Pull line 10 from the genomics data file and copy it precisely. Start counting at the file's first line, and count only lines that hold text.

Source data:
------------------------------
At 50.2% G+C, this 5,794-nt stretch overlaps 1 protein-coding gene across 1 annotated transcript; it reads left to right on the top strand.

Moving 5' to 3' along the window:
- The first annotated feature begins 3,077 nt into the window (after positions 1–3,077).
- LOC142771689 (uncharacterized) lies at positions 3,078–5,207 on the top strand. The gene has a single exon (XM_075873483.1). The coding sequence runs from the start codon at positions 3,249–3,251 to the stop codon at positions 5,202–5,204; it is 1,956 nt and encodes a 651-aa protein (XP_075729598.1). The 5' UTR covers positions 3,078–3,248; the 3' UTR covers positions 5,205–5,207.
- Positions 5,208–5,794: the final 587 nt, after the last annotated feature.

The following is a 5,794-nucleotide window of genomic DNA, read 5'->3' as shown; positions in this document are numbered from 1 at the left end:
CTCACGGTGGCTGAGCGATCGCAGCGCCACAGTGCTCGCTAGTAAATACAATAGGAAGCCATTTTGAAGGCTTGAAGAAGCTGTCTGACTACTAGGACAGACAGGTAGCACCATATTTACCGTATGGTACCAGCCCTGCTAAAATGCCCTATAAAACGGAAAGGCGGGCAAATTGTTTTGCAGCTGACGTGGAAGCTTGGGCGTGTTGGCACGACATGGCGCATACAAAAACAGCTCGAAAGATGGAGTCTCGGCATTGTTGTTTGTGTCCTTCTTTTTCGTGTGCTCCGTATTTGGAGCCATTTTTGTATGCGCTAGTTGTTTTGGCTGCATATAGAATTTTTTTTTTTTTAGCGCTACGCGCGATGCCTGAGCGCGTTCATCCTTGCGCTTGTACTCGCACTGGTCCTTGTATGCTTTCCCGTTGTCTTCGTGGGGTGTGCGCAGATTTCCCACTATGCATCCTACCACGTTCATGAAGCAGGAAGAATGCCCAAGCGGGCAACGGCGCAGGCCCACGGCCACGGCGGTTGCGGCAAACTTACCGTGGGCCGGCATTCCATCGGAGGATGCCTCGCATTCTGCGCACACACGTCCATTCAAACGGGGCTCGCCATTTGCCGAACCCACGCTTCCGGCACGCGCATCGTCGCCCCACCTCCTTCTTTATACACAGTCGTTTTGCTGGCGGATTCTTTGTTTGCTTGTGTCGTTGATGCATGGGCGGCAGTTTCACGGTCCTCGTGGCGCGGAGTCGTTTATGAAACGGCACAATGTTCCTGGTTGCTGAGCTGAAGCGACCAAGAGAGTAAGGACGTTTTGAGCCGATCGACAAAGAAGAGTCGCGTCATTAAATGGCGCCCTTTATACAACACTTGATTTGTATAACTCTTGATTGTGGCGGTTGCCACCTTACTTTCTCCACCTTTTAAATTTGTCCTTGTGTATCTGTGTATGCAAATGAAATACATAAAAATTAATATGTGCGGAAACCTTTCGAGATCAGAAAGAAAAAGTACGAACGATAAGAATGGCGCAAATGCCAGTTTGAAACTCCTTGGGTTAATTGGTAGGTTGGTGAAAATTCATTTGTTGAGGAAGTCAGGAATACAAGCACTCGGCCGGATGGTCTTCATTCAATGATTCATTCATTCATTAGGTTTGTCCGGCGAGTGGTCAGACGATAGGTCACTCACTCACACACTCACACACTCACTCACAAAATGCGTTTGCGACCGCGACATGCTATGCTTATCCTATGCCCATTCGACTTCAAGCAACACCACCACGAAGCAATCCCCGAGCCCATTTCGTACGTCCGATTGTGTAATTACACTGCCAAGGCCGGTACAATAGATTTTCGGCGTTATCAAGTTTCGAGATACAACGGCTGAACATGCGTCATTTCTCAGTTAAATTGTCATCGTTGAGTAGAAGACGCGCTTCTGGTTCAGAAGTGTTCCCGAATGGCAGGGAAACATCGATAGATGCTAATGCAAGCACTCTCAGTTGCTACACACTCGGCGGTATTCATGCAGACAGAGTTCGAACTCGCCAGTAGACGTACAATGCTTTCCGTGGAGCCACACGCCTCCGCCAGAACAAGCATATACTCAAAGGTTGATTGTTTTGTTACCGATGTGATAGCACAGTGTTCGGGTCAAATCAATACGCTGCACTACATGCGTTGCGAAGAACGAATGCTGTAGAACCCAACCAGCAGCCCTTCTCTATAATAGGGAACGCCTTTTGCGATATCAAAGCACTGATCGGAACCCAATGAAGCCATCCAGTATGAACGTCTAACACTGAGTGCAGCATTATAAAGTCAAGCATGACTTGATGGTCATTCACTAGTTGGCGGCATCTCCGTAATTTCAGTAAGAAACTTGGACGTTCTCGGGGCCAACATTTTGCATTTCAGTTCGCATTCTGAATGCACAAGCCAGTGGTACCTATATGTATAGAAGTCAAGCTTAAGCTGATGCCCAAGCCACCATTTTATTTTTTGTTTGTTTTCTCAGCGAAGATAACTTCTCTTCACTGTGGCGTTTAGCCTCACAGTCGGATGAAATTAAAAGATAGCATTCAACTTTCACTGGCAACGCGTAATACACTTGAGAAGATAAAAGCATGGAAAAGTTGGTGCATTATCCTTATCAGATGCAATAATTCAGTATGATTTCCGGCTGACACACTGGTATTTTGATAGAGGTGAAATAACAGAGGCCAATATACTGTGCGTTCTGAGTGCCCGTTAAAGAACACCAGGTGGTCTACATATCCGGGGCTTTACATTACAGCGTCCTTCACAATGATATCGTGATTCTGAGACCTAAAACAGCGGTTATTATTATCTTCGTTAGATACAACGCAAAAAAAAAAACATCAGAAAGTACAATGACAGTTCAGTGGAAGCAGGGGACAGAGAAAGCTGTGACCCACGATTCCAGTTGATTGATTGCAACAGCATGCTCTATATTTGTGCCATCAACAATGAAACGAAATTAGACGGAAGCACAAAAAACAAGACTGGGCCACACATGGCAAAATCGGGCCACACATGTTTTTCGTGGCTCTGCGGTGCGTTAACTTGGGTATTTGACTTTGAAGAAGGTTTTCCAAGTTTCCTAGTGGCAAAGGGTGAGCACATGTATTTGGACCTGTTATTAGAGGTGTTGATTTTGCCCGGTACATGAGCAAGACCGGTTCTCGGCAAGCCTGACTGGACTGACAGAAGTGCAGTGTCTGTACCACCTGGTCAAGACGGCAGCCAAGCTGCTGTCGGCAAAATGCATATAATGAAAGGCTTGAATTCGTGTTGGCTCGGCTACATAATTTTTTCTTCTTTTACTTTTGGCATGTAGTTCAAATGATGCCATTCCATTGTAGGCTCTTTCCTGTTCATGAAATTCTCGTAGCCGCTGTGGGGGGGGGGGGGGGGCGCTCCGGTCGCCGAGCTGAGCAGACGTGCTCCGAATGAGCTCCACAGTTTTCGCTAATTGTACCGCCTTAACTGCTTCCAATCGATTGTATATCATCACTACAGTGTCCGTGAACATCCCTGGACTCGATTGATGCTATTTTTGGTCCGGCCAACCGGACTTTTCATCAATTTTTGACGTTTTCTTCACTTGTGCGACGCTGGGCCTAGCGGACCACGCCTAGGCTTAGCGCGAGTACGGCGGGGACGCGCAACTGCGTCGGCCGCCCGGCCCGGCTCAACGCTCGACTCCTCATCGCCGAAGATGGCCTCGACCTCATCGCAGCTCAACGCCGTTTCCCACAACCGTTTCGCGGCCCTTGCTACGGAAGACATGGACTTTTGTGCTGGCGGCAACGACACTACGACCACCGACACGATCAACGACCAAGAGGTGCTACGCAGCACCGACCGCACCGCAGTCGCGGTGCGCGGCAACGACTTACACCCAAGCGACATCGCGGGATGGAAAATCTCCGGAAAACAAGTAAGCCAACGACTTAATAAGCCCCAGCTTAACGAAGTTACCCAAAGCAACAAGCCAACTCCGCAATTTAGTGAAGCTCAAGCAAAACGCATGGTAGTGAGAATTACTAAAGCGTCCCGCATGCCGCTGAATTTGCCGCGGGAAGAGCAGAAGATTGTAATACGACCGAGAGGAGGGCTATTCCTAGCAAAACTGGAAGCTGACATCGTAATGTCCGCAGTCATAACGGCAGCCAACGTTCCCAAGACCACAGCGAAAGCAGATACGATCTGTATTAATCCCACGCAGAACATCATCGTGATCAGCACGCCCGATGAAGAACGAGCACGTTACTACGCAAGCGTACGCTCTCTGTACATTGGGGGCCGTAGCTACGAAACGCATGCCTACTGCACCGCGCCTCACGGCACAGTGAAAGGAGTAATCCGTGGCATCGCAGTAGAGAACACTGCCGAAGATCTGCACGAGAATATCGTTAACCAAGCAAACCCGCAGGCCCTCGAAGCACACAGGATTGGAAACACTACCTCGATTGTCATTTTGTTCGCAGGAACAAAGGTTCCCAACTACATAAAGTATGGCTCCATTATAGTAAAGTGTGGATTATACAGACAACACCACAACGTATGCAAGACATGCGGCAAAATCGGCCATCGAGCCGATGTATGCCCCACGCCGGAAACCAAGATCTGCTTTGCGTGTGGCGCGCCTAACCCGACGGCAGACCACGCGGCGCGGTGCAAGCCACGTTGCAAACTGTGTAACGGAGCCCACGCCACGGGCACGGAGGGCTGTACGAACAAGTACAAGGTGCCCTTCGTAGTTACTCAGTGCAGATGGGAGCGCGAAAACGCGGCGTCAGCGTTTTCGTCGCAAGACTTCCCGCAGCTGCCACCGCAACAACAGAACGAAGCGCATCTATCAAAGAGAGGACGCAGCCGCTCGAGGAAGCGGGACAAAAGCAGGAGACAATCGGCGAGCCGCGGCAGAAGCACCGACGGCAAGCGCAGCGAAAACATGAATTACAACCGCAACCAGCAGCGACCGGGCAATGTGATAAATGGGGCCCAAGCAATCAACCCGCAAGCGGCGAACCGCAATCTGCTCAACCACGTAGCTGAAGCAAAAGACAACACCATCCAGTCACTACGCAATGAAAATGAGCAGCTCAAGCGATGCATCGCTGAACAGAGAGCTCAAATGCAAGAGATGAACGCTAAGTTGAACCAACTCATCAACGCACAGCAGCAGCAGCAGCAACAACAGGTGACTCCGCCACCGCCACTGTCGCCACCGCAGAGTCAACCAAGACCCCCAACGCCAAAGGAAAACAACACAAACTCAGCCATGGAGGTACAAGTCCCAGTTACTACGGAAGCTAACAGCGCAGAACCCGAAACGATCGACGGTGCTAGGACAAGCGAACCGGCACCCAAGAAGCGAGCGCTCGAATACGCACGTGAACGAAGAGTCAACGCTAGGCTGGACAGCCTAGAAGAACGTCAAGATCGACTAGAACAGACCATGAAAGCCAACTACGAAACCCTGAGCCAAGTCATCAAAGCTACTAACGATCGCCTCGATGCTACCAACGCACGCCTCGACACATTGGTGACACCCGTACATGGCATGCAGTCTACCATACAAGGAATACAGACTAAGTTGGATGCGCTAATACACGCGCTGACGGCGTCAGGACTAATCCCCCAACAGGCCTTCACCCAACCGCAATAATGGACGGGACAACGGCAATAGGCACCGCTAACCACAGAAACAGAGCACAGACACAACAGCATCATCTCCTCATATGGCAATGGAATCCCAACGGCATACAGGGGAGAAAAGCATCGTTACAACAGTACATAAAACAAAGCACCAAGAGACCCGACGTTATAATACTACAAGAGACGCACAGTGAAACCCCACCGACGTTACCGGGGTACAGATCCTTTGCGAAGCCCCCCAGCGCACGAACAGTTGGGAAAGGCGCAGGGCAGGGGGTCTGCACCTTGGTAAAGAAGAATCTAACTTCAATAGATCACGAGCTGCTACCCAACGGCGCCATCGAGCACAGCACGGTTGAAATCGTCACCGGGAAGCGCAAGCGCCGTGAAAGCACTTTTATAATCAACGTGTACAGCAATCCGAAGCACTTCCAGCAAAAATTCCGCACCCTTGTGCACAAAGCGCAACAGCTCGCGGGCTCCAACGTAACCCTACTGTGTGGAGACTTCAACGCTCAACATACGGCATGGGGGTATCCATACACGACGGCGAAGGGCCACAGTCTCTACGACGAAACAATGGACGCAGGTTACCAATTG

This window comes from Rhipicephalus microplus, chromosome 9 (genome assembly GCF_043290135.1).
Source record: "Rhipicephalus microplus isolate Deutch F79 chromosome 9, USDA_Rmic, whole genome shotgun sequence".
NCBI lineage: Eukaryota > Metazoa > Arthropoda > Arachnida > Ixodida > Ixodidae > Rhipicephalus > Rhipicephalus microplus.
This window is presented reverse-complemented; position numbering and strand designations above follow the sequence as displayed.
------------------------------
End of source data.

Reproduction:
NCBI lineage: Eukaryota > Metazoa > Arthropoda > Arachnida > Ixodida > Ixodidae > Rhipicephalus > Rhipicephalus microplus.